3 Big Activist Investor Stories You Need to Know About Right Now
Trian's Nelson Peltz.

Activist investors are still dominating news headlines this year. 

Here are some of the biggest activist related events this week, compliments of The Deal, a sister publication of TheStreet. Sign up for The Deal's hot new daily activist newsletter here.

Procter & Gamble Is Under Siege

Jefferies analysts see Nelson Peltz's proxy fight to win a seat on Procter & Gamble Co.'s (PG) board as motivation for the company to "raise the execution bar, which is supportive of a higher multiple," analysts wrote this week.

P&G has lagged peers in the staples group and the S&P 500 for as long as 10 years. The company has lost market share in key categories and will likely fall "modestly short" of returning to market growth rates again in 2017, Jefferies said.

Peltz's "perceived value" as a member of the board "may lead to greater/faster realization of cost-savings and/or raise the execution bar at P&G, all likely to result in a higher multiple," Jefferies wrote.

Peltz has a "long and well respected history" in advocacy at consumer staples companies. He's currently a director at Mondelez (MDLZ) , Sysco (SYY) , The Madison Square Garden Company  (MSG) and Wendy's (WEN) , but he's expected to resign from at least one of his current roles if nominated to P&G's board.

Blue Apron Has Been a Bust

Meal kit delivery company Blue Apron Holdings Inc. (APRN) sought to protect itself from a potential onslaught of activist hedge fund managers by issuing three classes of shares in its IPO last month, including one that gives its CEO and insiders stakes with ten votes per share.

The goal was to allow the company to grow independently without worrying about being pressured by an insurgent investor into a sale. However, that move may be backfiring. The FTSE Russell, the company behind the Russell 3000 index, is moving in the direction of excluding companies from its indices that issue shares with either only non-voting rights or those that give outside investors very limited voting rights. Blue Apron falls into that second category.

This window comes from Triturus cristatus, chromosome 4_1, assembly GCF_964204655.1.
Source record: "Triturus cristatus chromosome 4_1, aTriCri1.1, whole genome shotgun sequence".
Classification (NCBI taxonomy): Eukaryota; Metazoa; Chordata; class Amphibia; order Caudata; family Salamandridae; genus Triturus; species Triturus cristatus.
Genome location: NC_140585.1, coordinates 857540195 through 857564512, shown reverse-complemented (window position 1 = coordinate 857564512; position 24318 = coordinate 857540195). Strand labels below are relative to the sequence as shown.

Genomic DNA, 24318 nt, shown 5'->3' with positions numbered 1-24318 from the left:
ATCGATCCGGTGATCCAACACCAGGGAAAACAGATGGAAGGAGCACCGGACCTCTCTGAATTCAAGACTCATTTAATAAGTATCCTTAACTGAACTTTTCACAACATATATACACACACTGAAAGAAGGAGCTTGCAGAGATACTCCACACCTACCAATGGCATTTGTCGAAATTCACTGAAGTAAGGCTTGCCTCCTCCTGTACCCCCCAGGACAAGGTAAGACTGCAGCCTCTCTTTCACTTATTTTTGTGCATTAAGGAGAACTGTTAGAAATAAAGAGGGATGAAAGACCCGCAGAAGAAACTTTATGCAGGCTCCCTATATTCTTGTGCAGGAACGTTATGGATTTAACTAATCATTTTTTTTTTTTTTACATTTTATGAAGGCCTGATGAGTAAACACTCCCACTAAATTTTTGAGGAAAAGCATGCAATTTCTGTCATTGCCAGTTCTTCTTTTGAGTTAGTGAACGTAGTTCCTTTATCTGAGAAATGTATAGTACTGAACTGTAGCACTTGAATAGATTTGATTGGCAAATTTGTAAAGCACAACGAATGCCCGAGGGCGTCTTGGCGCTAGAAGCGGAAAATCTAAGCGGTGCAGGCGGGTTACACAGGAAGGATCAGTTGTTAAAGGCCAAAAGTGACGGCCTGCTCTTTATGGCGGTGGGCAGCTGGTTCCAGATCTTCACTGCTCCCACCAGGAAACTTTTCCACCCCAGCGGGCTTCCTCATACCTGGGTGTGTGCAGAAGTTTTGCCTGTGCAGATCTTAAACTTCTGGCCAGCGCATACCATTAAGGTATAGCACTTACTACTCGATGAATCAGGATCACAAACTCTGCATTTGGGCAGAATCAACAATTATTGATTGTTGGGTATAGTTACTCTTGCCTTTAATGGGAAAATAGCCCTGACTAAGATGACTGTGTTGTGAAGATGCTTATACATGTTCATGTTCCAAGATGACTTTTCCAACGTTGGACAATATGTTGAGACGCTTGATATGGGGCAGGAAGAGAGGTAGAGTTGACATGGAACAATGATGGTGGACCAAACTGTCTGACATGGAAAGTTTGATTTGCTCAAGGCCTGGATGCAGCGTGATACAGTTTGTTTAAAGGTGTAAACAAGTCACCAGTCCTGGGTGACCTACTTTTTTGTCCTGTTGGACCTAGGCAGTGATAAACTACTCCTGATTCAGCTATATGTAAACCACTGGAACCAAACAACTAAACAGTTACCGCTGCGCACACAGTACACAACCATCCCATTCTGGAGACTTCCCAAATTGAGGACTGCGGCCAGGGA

If the FTSE adopts a proposal it has under consideration, as many expect, it would likely represent a major defeat for Blue Apron, Snap Inc. (SNAP) and other companies that give insiders control of the votes. The proposal was prompted by institutional investor outrage in response to a move by Snap's underwriters to take the company public in March with only non-voting shares.

The Blue Apron IPO has been a bust.
The Blue Apron IPO has been a bust.

Tesla, Tesla, Tesla

Tesla Inc. (TSLA) is adding two new executives from major media corporations to its board of directors after investors urged the electric carmaker to add members without close ties to CEO Elon Musk.

James Rupert Murdoch, the CEO of Twenty-First Century Fox Inc. (FOXA) , and Linda Johnson Rice, the chairman of Johnson Publishing Co., will join Tesla's board, according to a company blog post.

Though the new board members are indeed independent, they lack experience at an industrial company and are loosely tied to technology.

It's unclear whether the move will appease disgruntled investors. A group of pension funds have urged Tesla in recent months to add more independent directors. The funds had raised concerns that the company's board is made up of too many directors overly tied to Musk.

However, Tesla expanded its board size to nine from seven to add the two new directors. As a result, it is unlikely to appease investors who would have preferred to have some incumbent directors removed.

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